4) Catastrophe (Amazon) Season 3
Buoyed by stand-out performances from its co-creators, American comedian and Twitter star Rob Delaney and British actor Sharon Horgan, season 3 continues the same brilliant, frank comedy about parenting, relationships, and fucking up. The compact six-episode seasons are over too soon. I'm looking forward to seeing more from Delaney and Horgan in the future.
5) Master of None (Netflix) Season 2
Season 1 garnered creators Aziz Ansari and Alan Yang an Emmy for Outstanding Writing for a Comedy Series and a Peabody Award – all for a seemingly simple rom-com in which Ansari's character, Dev, just wants to find love in the age of Tinder, and a truly great meal. That season followed Dev's love life in New York while the debut of season 2 finds Dev in Modena, Italy, learning the pasta trade and taking in the country – shot effectively in black and white as part of a grand homage to Vittorio De Sica's 1949 classic Bicycle Thieves. Food and love and humor abound.
6) The Leftovers (HBO) Season 3
After a lackluster debut season, season 2 won me back. The third (and final) season built off that momentum and did something showrunner Damon Lindelof's Lost failed to do – nail the landing. If Carrie Coon doesn't win an Emmy for this performance or her turn in Fargo, then our Screens Editor Josh Kupecki will eat his shoe.
7) Better Call Saul (AMC) Season 3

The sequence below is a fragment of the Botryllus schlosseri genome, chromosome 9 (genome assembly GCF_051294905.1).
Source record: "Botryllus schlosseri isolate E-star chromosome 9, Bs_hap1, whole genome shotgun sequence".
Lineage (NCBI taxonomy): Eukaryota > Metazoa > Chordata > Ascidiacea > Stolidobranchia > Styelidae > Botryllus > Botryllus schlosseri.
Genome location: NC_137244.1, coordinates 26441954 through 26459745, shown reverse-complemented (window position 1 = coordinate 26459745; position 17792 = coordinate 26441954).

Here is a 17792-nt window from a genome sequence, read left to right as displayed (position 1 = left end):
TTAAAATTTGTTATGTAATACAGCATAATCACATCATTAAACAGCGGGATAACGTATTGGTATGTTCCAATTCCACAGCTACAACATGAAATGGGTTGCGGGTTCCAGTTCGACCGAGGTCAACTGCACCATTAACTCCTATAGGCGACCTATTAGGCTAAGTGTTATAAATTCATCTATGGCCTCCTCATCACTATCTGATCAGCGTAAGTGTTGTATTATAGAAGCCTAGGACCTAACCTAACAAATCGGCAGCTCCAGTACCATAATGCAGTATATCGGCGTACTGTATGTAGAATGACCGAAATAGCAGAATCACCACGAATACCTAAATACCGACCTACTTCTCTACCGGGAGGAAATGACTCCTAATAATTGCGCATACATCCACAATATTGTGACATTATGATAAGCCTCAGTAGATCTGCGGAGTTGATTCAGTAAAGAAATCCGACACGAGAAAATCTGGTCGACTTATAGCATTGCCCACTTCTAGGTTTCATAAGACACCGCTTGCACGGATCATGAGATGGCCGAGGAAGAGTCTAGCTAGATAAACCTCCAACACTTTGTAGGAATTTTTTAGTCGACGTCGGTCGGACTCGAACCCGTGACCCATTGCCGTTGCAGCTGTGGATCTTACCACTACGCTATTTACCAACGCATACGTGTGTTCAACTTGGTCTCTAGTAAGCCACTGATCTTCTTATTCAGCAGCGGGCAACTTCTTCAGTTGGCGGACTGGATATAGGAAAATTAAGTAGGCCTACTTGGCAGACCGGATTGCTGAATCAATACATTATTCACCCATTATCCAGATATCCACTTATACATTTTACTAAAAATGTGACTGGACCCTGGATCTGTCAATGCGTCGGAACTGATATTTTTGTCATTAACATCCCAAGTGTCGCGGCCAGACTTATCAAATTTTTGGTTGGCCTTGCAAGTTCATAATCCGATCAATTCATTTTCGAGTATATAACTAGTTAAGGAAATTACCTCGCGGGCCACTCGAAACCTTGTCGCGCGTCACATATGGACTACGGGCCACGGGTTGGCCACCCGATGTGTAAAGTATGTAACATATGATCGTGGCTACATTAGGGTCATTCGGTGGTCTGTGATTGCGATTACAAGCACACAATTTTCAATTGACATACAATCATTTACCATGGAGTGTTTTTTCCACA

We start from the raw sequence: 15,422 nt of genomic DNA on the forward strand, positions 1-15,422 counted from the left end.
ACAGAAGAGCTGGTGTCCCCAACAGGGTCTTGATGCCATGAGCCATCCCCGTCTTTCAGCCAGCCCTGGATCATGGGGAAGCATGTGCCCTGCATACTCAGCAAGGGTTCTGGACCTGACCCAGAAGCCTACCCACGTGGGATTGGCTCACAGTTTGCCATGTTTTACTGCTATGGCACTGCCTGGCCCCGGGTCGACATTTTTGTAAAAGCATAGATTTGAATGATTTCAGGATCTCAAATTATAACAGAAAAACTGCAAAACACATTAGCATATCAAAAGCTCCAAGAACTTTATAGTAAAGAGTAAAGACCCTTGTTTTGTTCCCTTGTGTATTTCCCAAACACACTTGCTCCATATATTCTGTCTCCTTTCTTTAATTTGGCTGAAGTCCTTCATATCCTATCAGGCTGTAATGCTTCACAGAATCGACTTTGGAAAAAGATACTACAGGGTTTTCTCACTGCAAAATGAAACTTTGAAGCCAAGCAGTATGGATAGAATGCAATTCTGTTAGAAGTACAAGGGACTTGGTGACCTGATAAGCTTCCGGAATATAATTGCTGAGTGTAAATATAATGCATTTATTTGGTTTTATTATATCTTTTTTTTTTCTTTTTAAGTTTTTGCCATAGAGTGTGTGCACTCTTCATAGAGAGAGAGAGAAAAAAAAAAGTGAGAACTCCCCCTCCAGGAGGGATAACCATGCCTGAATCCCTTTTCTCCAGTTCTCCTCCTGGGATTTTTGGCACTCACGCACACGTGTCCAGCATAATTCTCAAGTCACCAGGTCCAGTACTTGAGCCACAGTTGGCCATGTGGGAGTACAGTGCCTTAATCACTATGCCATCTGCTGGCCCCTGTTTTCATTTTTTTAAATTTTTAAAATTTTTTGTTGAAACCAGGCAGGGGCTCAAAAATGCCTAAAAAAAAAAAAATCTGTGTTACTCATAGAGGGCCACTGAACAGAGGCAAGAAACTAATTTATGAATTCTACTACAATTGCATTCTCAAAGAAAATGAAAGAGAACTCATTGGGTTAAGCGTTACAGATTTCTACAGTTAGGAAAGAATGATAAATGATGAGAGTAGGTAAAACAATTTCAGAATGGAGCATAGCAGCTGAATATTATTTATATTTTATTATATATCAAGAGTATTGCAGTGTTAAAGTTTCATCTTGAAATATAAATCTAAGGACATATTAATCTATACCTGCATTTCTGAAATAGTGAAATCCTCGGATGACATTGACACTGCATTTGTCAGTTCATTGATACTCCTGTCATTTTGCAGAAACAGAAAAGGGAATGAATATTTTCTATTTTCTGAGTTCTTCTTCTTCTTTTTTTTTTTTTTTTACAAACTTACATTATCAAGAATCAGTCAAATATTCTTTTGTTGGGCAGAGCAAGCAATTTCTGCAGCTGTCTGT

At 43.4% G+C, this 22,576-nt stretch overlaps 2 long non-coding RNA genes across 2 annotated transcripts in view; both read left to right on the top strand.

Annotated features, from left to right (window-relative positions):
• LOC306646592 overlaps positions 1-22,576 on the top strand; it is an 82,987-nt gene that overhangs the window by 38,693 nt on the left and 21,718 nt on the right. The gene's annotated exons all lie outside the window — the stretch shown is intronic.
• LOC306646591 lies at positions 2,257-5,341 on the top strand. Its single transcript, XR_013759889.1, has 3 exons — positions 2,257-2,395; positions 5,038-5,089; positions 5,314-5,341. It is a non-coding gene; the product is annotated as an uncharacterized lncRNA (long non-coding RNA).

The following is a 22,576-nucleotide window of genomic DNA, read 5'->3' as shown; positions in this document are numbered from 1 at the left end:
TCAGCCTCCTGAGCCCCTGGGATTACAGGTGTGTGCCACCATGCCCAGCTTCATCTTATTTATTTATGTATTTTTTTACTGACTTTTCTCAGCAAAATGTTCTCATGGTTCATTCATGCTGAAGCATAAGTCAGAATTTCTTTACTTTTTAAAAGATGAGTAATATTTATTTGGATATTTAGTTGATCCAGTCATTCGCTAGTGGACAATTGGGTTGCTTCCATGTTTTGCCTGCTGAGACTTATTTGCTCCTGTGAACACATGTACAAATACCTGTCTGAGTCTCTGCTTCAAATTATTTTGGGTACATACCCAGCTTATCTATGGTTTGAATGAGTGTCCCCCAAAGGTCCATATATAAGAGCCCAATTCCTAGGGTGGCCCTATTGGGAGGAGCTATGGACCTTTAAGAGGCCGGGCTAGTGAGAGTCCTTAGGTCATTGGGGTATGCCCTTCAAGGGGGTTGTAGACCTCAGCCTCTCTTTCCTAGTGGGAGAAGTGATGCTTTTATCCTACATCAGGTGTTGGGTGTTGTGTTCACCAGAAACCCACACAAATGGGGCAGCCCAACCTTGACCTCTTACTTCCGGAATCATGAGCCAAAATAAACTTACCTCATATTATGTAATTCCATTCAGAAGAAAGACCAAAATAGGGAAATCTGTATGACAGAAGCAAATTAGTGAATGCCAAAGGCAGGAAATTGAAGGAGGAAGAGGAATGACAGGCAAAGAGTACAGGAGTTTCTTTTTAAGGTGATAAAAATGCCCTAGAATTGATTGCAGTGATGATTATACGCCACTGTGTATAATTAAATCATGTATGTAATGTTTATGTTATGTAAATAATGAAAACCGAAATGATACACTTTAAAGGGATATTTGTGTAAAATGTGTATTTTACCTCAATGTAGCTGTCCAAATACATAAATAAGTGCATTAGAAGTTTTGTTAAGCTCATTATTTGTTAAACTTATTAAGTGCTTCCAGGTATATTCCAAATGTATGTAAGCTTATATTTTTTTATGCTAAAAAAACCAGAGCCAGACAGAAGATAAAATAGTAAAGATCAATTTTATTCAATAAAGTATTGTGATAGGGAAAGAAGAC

While lawyer-ing is definitely not as sexy as the meth trade portrayed in Breaking Bad, viewers who have stuck around to follow the feud between brothers Jimmy (Bob Odenkirk) and Chuck (Michael McKean) have been rewarded with the same excellent storytelling, cinematography, and acting featured in the parent series.
8) Silicon Valley (HBO) Season 4
Can Mike Judge do no wrong? Aside from 2009's uneven Extract, it seems so. Consistently the funniest show on TV and not afraid to push the story along in rapid fashion, Silicon Valley's all-star cast (including soon-to-be-departed T.J. Miller) never fails to bring the lulz.
9) Baskets (FX) Season 2
This vehicle for Zach Galifianakis (co-created by Galifianakis, Louis C.K., and Jonathan Krisel) does feature him in not one but two notable performances, playing dueling brothers Chip and Dale, as well as a great breakout role for local comedian Martha Kelly. But it's Louis Anderson's Emmy Award-winning performance as the brothers' mom, Christine Baskets, that steals the show and probably sealed the deal for a second and third season of this black comedy.
10) Crashing (HBO) Season 1
What's not to love about this Judd Apatow-produced comedy focusing on the travails of down-and-out stand-up comedian Pete Holmes? It's worth it alone to see Artie Lange, T.J. Miller, and Sarah Silverman playing themselves alongside Holmes' semi-autobiographical portrayal of his divorce, subsequent homelessness, and not so successful effort to break in to the competitive New York stand-up scene. Renewed for season 2!
Follow @olsparky on Twitter for Mark's overly complicated rating system film reviews.
Josh Kupecki, Jan. 27, 2018
Jacob Clifton, July 31, 2016
Sept. 4, 2018
Aug. 21, 2018
Television, Twin Peaks, Showtime, Fargo, FX, The Handmaid's Tale, Hulu, Catastrophe, Amazon, Master of None, Netflix, The Leftovers, HBO, Better Call Saul, AMC, Silicon Valley, Baskets, Crashing, Best TV shows 2017, Best TV